The Perils of Wishing

When you wish upon a star, makes no difference who you are…

— From Pinnochio

Walt Disney took an original folk tale about a “bad boy” who endures humiliating experiences in order to correct his behaviour and turned it into the beloved version we know today. Probably a good thing since the original tale has Pinnochio suffering a rather gruelling life and an ignominious ending. If he wished upon a star it didn’t work. He’s executed by hanging.

A recent experience with wishing didn’t end as badly for me. But I did learn a thing or two about the psychological costs of wishing for a particular outcome.

We are selling our home at the time of this writing. We’re of course looking for a quick and trouble free sale. But I found myself wishing nearly every waking moment that an email would come from our realtor telling us that we had one (or ideally) multiple offers coming in. I was checking my iPhone every 10 minutes.

This desire to control, not only outcomes, but the process by which the outcome manifests is insane. At bottom it’s fear of death. Sorry to take you there so abruptly, but all anxiety about the future is really a death phobia. Death is the ultimate reminder that we are not in control. This was reinforced by an article I read just after buying a new property somewhat closer to the ocean. It was very convincing research that the “big one” is coming to the West Coast. It’s not a question of if, but when, and it turns out that we’re overdue. I began to consult topographical charts to determine how far above sea level our new home would be.

Then I read a book by a scholar who was critical of evolutionary theory, referring to it as little more than a secular narrative that is not a lot different than the fundamentalist narrative of creationism. What got me was his evidence that our planet has been struck repeatedly by comets which pretty much wiped out everything. So, you still think you’re in control Bruce?

Reading these pieces gave me some perspective on my desire to control the universe, at least my little corner of the galaxy. The potent mix of my denial of death, the belief that I both can and need to control outcomes, along with the magical belief that the more I wish that something would be different from how it actually is, combined to make a cocktail of anxiety.

It’s one thing to know what you want. Nothing wrong there. There’s nothing wrong even with imagining an outcome and then letting it go. But it’s another to spend one’s precious life chronically wishing for things to go a certain way. This effectively robs us of the present. I got so fixated on gnawing away at my preferred outcome, that I lost interest in everything else. Buddhists teach that this attachment to outcomes is the root of suffering. The only thing that could possibly alleviate my suffering was if things went my way and the calls started pouring in. Sheer madness.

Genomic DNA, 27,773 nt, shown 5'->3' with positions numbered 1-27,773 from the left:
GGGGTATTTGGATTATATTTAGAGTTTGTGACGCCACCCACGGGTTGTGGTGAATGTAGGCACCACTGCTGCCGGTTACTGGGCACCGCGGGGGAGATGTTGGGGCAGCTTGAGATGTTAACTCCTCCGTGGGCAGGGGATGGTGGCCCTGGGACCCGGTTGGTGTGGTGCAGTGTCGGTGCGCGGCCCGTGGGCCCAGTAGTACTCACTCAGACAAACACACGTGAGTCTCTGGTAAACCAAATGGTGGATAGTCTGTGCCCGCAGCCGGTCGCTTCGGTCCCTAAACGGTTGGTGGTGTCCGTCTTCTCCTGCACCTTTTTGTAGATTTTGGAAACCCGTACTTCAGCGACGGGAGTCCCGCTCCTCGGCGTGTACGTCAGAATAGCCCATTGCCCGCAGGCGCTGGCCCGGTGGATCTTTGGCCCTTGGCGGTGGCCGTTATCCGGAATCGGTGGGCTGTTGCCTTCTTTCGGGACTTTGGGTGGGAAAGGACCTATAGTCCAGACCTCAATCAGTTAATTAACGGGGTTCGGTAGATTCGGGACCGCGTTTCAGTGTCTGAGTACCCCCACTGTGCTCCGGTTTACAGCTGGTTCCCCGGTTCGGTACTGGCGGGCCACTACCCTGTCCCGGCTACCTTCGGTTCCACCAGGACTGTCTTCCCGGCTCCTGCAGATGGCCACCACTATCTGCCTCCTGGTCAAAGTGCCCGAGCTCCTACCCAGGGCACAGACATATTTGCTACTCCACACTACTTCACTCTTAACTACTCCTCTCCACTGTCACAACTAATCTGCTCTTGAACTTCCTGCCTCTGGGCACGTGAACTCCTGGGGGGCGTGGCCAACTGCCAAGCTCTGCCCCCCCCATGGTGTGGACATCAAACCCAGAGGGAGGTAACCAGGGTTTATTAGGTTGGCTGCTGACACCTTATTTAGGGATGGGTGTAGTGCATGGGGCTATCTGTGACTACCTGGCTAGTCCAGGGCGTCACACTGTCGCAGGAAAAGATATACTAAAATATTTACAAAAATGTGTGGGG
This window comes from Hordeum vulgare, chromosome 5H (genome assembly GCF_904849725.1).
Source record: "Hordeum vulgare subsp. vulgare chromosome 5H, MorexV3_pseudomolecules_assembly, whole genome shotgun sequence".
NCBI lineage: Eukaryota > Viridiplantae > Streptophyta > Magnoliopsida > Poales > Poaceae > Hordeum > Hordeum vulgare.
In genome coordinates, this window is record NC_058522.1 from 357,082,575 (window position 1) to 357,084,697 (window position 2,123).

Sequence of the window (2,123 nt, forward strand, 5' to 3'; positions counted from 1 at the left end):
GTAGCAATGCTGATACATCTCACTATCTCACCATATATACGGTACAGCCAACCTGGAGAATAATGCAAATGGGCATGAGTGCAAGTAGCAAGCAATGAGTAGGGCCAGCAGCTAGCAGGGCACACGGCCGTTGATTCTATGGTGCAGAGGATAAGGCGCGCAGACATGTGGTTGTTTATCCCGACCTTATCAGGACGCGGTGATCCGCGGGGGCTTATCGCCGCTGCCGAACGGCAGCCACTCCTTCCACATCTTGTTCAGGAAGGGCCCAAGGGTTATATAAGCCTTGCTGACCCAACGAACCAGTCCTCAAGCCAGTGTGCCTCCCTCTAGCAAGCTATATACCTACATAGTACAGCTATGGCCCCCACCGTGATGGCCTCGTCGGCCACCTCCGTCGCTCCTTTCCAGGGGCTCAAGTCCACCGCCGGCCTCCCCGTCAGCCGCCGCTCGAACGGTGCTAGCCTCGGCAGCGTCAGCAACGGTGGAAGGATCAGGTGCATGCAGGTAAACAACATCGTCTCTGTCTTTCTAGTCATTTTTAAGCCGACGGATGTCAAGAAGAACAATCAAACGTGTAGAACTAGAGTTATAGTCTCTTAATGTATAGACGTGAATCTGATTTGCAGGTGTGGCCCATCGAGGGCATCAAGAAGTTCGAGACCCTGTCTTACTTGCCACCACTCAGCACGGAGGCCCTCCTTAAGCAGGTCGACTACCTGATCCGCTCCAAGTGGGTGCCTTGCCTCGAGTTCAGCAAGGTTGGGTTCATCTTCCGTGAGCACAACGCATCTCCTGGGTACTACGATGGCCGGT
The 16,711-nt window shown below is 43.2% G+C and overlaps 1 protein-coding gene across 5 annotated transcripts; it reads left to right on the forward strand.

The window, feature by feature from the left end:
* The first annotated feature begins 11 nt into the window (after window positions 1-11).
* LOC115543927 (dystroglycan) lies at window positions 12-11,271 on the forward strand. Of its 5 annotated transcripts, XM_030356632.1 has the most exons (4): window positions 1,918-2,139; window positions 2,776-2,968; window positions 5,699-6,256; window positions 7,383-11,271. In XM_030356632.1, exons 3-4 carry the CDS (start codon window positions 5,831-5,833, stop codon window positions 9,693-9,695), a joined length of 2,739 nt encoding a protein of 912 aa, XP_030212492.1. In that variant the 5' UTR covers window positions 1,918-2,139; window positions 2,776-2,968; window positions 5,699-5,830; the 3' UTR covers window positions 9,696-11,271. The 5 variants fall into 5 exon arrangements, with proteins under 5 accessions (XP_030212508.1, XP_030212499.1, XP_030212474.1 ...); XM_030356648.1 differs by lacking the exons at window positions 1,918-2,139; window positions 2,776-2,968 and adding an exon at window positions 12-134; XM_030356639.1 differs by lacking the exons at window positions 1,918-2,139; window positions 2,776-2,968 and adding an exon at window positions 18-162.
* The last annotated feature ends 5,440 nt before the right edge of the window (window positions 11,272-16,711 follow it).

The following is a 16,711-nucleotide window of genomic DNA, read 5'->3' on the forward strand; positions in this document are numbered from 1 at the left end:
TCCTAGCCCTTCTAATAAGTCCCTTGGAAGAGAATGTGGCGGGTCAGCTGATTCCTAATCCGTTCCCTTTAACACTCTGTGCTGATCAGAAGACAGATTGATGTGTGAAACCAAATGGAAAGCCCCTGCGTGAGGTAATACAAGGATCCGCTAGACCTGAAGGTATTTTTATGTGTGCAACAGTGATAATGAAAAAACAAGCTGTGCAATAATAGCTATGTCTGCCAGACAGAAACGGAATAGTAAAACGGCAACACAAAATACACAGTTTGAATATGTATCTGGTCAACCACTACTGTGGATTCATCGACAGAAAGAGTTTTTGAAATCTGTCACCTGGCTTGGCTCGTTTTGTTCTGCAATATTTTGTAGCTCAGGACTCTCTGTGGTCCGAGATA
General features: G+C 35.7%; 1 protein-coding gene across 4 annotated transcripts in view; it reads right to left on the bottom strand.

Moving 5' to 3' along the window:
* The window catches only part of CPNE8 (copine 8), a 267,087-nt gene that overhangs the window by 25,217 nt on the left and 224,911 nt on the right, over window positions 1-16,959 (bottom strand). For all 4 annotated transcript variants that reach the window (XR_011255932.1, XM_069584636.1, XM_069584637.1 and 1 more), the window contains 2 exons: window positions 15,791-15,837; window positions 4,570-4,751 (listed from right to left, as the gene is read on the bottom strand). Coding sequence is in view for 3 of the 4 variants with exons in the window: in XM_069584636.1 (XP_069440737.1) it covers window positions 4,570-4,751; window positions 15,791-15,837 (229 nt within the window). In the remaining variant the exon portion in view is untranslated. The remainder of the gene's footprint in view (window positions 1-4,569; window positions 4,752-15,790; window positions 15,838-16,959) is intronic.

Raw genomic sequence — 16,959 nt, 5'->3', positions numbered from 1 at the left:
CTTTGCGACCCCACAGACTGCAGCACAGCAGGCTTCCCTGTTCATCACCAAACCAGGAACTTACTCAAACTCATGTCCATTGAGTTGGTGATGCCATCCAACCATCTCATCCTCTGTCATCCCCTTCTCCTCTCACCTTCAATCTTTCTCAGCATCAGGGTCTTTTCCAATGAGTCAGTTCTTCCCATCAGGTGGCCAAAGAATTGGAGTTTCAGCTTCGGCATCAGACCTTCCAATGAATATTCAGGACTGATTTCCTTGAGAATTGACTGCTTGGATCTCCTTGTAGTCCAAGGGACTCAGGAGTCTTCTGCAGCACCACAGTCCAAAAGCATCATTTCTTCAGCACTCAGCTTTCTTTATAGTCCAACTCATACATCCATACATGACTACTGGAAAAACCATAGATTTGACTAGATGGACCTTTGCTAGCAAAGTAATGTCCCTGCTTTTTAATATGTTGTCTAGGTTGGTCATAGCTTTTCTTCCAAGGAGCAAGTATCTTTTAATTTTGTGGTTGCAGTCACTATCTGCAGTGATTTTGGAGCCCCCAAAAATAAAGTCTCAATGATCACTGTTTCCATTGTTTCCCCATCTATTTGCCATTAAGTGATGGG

So yesterday I made it a practice to not wish for anything, all day. If you think it’s easy, try it sometime. I have to say though it was a huge relief. I was suddenly interested in conversation with my wife. I noticed the feel of the breeze walking my dog in the forest. My mind expanded to let the universe in again.

It boils down to trust. Not trust that things will go our way. But trust that whatever happens, we are resourced to adapt. Resilience is a built in feature of the universe. It’s also about trusting that if we are following our soul path, things will unfold as they need to, which doesn’t mean as we think they should. Typically, the part of us that is attached to outcomes, the willful self, is our survivalist. This part of us got us through trauma and will not easily stand down in the face of new challenges. He or she is summoned up by every new stressful situation with a tried and true strategic plan for survival. This usually involves engineering the future (going into control overdrive), or collapsing into passivity and depression. Our survivor self learned early and often not to trust.

There is another, truer self that is aligned with nature and Reality. Our essential self trusts the great unfolding. At the core of this trust is a knowing that we are that great unfolding, localized as us. We are not separate from that which is living us moment by moment, and whatever that mystery is that is living us, and showing up as us, knows what it is doing. Our only job is to align with the frequency of the big thing. I’m not saying it’s easy. Our fearful survivalist will needs some coaxing to stand down.



2 Comments on “The Perils of Wishing

  1. Hello Bruce,
    Thanks for the insights about being part of the great unfolding. I am studying the parables of Jesus using a large group sand tray. Yesterday six people reflected on the Lost Coin parable. One participant began by burying six items in the sand. When it was his turn to speak he dug up the items, one by one, and spoke about the joy he has everyday in finding things he has lost – keys, wallet, cellphone, etc. It had a big impact on the group – rejoicing over the joys of everyday life.
    Ed

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